For all of us who come here, there is a necessary period of adjustment. We think English-or Swedish-or Greekor Galician-whatever we may be. Because we think thus, we don't always at first understand the Canadian-born, and very naturally, the Canadian-born don't always understand us. Sometimes, when young and foolish, we criticise Canada without understanding. Sometimes, and with ample provocation, Canada criticises her less attractive immigrants.
But that passes, or if it doesn't, your immigrant had best get out. Some do. But those who remain (and who don't wear their hearts on their sleeves) are apt to develop an affection for Canada that they seldom talk about.
When I had been three years here (in the spring o£ 1914) I received a most attractive offer from across the line. I had worked, over a period of six weeks, for Clarence Barron, the veteran owner of the Wall Street journal, one of the greatest men whom I have ever known. I had an offer from Barron of a permanent job with him. He made it in Boston. I said, "Of course I'll come to you." That wise old man said, "No. You'll not accept it here. Go back to Canada. Take a fortnight's holiday. Look around the place, then write and tell me that you'll come to me."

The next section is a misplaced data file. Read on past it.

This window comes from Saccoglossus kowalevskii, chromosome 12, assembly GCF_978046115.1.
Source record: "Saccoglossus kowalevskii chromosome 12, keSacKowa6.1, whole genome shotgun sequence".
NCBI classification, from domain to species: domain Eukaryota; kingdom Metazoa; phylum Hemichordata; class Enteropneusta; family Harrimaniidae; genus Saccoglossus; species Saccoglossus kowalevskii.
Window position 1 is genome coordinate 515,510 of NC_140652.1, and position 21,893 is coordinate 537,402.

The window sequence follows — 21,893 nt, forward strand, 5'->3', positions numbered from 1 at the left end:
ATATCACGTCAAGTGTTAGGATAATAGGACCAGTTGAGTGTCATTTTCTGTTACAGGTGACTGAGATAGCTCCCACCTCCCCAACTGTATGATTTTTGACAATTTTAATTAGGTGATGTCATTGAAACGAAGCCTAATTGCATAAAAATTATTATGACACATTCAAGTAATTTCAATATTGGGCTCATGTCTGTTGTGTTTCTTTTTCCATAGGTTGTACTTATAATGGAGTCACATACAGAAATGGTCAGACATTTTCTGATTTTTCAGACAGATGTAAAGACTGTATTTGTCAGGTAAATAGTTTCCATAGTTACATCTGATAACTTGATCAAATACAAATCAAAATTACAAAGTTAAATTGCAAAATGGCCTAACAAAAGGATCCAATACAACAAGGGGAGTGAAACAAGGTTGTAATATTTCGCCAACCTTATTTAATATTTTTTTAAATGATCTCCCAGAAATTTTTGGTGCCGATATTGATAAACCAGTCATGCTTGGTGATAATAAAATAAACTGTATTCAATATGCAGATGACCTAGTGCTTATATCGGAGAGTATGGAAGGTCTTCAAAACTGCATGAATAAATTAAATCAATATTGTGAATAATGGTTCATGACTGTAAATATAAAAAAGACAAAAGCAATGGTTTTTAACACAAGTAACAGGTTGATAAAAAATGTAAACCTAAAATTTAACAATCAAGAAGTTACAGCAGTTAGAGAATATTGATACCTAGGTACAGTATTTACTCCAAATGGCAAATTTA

Somewhat unwillingly, because I saw no need of this, I went back to Toronto. For a couple of weeks I'd wait (simply to please Barron) and then--I'd hurry back to take up this appointment.
I got here on a Sunday morning. I stepped off the street car and set off up St. George Street to my boarding house. The trees were in green leaf, the sun shone, every thing was fresh and everything was peaceful. In a single minute (and to my great astonishment) I said to myself, "But this is where you belong-and you don't belong anywhere else. You can't go to Barron." So there was nothing to do but wait a fortnight for decency, then write to Barron a letter that he probably understood, trying to tell him why my mind had changed completely-to refuse his offer, once for all.
On that morning, I suppose I became a Canadian. Twice since then I have left Canada: once, going to the last war, when I served not in a Canadian, but a British regiment; and once, to take service with the Bank of England. Each time, I spent four years away from Canada, but each time, I came back like a homing pigeon.
I tell this long story, not as a piece of egotism: but because, with differences in all the details, it is the tale of a million immigrants-Canadians who have adopted Canada.